Myocardial Infarction (Heart Attack)

– Ischemic necrosis of the myocardium resulting from inadequate coronary artery blood flow. (See also Coronary Artery Disease and Angina.)

Causes and Incidence

More than 90% of all myocardial infarctions (MIs) are caused by obstruction of a plaque-lined coronary artery by an acute thrombus. MI also may be caused by arterial embolization from valvular stenosis or endocarditis and by arterial spasm after cocaine ingestion. Each year more than 1 million people in the United States suffer an MI; one in four dies, and more than half of the deaths occur within 1 hour of onset.

Disease Process

Occlusion of a coronary artery causes a persistent cellular ischemia that interferes with myocardial tissue metabolism, causing rapid, permanent cell damage and necrosis. The extent of necrosis is dictated by the size of the infarct, the vessel occluded, and the length of time it remains occluded. Damage initially occurs to the left ventricle but often extends to other cardiac chambers. Infarcts may be classified by the thickness of the myocardial tissue involved. Transmural infarcts (Q wave) involve the full thickness of the myocardium from the epicardium to endocardium and cause abnormal Q waves on the ECG. Nontransmural infarcts (non–Q wave) do not extend through the ventricular wall and cause ST segment or T wave ECG abnormalities.


Most individuals have prodromal symptoms such as fatigue, shortness of breath, and crescendo angina days or weeks before the acute attack. The first symptom of the attack is usually a deep, substernal, visceral pain that may be described as aching, squeezing, or crushing, or as a heavy weight on the chest. The pain may radiate to the back, neck, jaw, teeth, or left arm, and it is not relieved by rest, nitroglycerin, or antacids. Other signs and symptoms include anxiety; restlessness; sweating; nausea; vomiting; cold, clammy skin; low-grade fever; and dyspnea.

Potential Complications

Complications include arrhythmia, cardiogenic shock, heart failure, pulmonary edema, cerebral or pulmonary emboli, myocardial rupture, pericarditis, postmyocardial infarction syndrome, and sudden death.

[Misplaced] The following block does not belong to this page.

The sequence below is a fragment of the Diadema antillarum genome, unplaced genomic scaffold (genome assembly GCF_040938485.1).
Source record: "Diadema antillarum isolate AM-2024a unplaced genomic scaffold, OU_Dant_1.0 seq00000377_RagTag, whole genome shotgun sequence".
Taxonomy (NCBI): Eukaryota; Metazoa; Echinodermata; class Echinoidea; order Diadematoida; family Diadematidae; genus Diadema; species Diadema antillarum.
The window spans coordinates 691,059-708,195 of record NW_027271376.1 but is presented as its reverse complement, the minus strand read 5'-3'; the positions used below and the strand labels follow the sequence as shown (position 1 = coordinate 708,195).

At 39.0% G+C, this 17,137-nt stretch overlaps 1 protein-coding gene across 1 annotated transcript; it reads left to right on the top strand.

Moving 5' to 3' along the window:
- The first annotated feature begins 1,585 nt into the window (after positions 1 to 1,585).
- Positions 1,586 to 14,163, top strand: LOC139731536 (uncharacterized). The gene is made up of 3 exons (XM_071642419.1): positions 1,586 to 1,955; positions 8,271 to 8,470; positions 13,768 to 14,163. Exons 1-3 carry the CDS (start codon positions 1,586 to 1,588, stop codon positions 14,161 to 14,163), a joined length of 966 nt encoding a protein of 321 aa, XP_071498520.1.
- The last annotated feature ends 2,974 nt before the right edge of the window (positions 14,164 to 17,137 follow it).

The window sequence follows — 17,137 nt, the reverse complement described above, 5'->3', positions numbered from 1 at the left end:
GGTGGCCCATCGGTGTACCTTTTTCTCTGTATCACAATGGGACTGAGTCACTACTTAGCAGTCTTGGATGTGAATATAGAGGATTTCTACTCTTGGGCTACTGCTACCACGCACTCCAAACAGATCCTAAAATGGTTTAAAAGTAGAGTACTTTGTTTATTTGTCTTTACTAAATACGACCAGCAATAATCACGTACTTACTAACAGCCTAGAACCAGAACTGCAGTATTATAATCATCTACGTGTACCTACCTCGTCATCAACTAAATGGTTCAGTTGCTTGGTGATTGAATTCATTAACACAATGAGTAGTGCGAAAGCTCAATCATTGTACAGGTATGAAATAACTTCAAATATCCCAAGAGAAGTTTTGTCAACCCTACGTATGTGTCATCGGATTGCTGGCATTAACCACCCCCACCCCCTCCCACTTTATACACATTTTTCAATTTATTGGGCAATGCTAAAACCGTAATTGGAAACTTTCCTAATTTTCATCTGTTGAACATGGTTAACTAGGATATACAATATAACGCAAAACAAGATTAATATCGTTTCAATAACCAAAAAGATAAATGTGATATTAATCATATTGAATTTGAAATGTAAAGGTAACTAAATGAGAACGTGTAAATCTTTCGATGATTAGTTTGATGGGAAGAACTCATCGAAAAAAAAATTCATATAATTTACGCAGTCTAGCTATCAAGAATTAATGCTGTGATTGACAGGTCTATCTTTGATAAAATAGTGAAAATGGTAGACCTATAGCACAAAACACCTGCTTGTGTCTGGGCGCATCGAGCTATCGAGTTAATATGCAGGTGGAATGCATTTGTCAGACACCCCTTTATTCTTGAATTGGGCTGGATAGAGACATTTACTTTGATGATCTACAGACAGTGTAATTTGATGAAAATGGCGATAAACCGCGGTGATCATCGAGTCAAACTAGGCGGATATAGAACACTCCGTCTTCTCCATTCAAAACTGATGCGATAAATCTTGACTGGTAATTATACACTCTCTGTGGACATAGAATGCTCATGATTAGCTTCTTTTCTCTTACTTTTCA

Diagnostic Tests

The diagnosis is made using a clinical history; electrocardiography, which illustrates an elevation in the ST segment, T wave inversion, and deep Q waves; laboratory tests of cardiac enzymes (aspartate aminotransferase, creatine phosphokinase, lactate dehydrogenase), which are elevated for days after the event; a complete blood count, which reveals an elevated white count and erythrocyte sedimentation rate; a thallium perfusion scan, to determine the size and location of the infarct and resulting ischemia; and an echocardiogram, to detect contraction abnormalities of ventricles.


Angioplasty post thrombolysis is contraindicated; recent clinical trials have shown no benefit and possible harm from angioplasty performed within the first few days after an attack; angioplasty may have a rescue role in cardiogenic shock that is unresponsive to other treatment.

Thrombolytic drugs are given within 6 hours of onset to interrupt MI evolution; aspirin and anticoagulants for antiplatelet, anticoagulant effects; beta-adrenergic blockers to reduce reinfarction and infarct size; vasodilators and narcotic analgesics for pain; stool softeners to avoid straining at stool; sedatives and tranquilizers to increase rest.

Cardiovascular monitoring; oxygen therapy; bed rest; decreased environmental stimuli; monitoring for and treatment of depression, particularly about the third day; quitting smoking; restriction of caffeine and cholesterol; antiembolism hose; rehabilitation with stepped exercise program; sexual counseling; regular medical follow-up.